- Research & Extension
- Ecological & Environmental Landscapes
- Sustainable Food & Farming Systems
- About Us
- Undergraduate Students
- How to Apply
- Ecological & Sustainable Horticultural Production
- Ecological Landscapes & Urban Forestry
- General Horticulture (Online)
- Horticultural Research
- Plant Breeding & Genetics
- Therapeutic Horticulture
- Turf Management
- Viticulture & Enology
- Sustainability Double-Degree
- Minor Programs
- Accelerated Master's Platform
- Internship Requirements
- Thesis Requirements
- Graduate Students
- Horticulture Courses
- Plant Breeding & Genetics Courses
- Why Choose a Horticulture Degree?
- Current Students
- Horticulture Club
- Pi Alpha Xi
- Turf Club
- VITIS Club
- Undergraduate Students
Cabbage Looper & Alfalfa Looper
There are two common types of looper worms that infest crops in the Willamette Valley, the cabbage and the alfalfa loopers.This page provides some basic information about the pest and discusses management and controls methods. Detailed scouting and monitoring techniques are provided as well as a risk assessment for spray decisions.
Authors: Pamela Opfer and Dan McGrath, OSU Dept. of Horticulture
Cabbage Looper (Trichoplusia ni) & Alfalfa Looper (Autographa californica)
Cabbage looper & Alfalfa looper larvae are very similar Cabbage looper adult moth (Photos by Ken Gray)
Alfalfa looper adult moth (Photos by Ken Gray)
How to ID Pest
It is very difficult to separate the larvae of these two species in the larval form. A taxonomy specialist is required to separate the larvae to species. The moths, however, are relatively easy to separate and this is important. Both moth species will come to the cabbage looper pheromone.
Cabbage Looper: The larvae of loopers can be distinguished from other caterpillars by their distinctive looping movement, in which they arch the middle of their bodies so their front legs meet their back legs. Larvae are pale green and have a narrow white stripe along each side and several down the back. They grow up to about 25 mm long. Larvae have three pairs of legs on the thorax and three pairs of prolegs on the abdomen (one pair on segments five and six and one pair on the terminal segment). Adults are brown moths with a distinctive "dog leg" on their forewings. The dog leg is thicker and sometimes breaks up into two pieces on the cabbage looer compared to the alfalfa looper. The moths of the cabbage looper are slightly smaller and slightly duller in color than the alfalfa looper.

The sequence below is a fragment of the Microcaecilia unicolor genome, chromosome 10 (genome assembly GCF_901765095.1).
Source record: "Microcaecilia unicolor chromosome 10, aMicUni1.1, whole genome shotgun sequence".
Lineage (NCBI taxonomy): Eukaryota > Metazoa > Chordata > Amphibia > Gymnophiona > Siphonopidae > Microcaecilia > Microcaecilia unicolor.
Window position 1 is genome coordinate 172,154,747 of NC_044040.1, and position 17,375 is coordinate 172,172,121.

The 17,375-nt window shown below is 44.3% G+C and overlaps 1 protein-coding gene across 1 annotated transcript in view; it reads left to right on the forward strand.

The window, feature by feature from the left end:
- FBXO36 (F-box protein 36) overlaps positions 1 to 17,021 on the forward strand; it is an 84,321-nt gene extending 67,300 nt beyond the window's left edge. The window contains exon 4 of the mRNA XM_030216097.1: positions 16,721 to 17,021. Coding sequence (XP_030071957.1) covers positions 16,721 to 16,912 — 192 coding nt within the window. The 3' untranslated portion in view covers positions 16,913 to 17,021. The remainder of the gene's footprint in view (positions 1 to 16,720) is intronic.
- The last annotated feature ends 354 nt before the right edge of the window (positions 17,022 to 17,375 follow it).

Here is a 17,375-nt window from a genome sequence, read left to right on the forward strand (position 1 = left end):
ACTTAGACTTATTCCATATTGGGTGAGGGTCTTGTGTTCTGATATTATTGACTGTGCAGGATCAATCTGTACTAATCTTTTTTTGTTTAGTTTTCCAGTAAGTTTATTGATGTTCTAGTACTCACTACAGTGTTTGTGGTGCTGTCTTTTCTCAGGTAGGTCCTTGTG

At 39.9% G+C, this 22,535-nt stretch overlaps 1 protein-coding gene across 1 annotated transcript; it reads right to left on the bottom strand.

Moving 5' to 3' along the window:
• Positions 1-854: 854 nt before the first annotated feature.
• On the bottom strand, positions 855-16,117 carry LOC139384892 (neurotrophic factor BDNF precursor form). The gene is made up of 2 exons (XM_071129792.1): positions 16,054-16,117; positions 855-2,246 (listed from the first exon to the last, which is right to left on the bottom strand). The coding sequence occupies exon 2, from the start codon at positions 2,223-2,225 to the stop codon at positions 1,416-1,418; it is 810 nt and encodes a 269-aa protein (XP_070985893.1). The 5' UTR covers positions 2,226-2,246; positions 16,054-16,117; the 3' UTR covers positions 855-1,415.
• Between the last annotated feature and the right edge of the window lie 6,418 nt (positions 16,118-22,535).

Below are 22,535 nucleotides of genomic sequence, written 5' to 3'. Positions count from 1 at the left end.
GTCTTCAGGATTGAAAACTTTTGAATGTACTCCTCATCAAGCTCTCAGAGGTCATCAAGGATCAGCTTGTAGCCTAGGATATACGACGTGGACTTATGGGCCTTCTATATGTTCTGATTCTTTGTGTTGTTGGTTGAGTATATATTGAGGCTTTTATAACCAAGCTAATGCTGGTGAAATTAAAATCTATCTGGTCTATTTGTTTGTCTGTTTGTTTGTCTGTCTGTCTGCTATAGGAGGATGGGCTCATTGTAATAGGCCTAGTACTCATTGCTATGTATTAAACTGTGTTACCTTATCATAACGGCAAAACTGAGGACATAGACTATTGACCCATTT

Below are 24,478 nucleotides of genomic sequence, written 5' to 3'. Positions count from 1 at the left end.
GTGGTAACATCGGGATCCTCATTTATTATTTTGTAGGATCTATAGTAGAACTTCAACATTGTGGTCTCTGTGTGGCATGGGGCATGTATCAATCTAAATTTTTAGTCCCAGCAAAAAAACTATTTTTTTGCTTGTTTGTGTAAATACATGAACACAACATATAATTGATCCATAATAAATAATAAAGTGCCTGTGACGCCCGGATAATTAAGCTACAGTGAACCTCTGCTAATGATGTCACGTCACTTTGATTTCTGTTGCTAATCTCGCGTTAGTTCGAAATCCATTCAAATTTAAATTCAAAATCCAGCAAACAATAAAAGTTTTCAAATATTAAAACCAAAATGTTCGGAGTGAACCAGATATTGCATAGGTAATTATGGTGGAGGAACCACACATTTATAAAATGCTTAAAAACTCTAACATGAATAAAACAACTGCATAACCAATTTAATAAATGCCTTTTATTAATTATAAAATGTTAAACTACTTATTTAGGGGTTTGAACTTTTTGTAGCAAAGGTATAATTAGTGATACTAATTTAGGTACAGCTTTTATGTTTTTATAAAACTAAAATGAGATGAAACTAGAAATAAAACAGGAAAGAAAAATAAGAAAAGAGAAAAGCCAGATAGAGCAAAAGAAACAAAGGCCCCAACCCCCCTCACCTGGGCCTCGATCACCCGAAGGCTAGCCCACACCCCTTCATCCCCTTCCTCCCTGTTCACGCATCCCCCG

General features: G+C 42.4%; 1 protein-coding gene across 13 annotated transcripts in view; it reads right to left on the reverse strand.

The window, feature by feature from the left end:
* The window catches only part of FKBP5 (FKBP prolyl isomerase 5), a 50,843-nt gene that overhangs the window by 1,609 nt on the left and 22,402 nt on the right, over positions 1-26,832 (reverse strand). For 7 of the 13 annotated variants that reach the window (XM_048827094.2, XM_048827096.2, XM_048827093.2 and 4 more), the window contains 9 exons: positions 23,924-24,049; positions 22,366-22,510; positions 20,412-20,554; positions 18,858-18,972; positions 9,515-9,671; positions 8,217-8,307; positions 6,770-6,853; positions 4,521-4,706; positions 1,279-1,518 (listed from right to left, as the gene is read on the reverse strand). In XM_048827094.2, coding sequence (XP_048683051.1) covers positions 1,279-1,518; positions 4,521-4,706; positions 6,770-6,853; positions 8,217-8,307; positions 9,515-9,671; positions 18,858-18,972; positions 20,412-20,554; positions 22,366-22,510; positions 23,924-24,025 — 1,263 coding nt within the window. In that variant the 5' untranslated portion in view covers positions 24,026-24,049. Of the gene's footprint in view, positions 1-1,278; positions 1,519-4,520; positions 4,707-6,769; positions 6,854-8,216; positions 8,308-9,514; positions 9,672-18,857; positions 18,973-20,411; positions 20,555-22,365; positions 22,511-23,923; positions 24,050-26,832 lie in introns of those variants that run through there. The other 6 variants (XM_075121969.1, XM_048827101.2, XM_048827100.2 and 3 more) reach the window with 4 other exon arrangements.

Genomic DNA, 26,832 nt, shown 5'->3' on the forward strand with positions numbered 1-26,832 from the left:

Alfalfa Looper: Adults have silvery-gray forewings marked with an ivory colored "dog leg" mark similar to that found on the forewings of cabbage looper. The dog leg on the alfalfa looper is thinner and brighter compared to the cabbage looper. Alfalfa loopers are larger and brighter in color than cabbage loopers with a wingspan of 30 to 40 mm. Alfalfa larvae closely resemble the cabbage looper in color, but usually have a dark top stripe edged with white lines and two obscure white top-lateral lines. Again, it is difficult to separate the larvae of these two species in the field.
Cabbage Looper: Female moths can lay 200-350 eggs, usually over a 10-12 day period. Eggs are white, round and about the size of a pinhead. They usually lay eggs singly near the outer fringes of lower leaves of crops. Larvae hatch 3 to 6 days after being laid. They immediately begin feeding in the underside of the leaf producing small holes that do not break through the upper surface of the leaf. The larvae will feed for 2 to 4 weeks. Development of eggs and larvae will be slower during the cooler months of fall. There are three or four generations each year.
Alfalfa Looper: Alfalfa loopers overwinter as pupae either in soil or in trash near the base of host plants. Moths begin emerging in late spring and adults lay eggs singly on weed hosts (mostly wild crucifers). Eggs hatch in 3 to 5 days and larvae feed for about two weeks before pupating in cocoons on the host plant or in trash. The total development time from egg to egg requires about 30 days. Adults emerge in about seven days, mate, and females deposit eggs as before about three days after emerging. Damage is most evident in June and July and again in September and October. There are three or four generations each year.
Crops Affected & Damage
Cabbage and Alfalfa Looper larvae feed on leaves, causing ragged-edge holes in the leaf and on the leaf margins. The major damage caused by larvae and pupae of the cabbage looper is contamination of the heads. In an outbreak year, Alfalfa loopers have sometimes defoliated alfalfa, peas, sugar beets, beans, mint, and spinach.
Scouting & Monitoring
Pheromone traps can be used to monitor the emergence of adult male moths. There are two egg laying flights per year. You will catch both alfalfa and cabbage looper moths in the same trap using the cabbage looper lure. This can lead to misreadings. The cabbage looper is the primary contaminant for harvested broccoli and the primary target of pest control tactics. Scouts need to identify and count both species.
We recommend the use of the large, Texas style wire-mesh pheromone traps placed at the edge of the field. We have not been successful getting useful and consistent reading using the disposable paper wing type pheromone traps.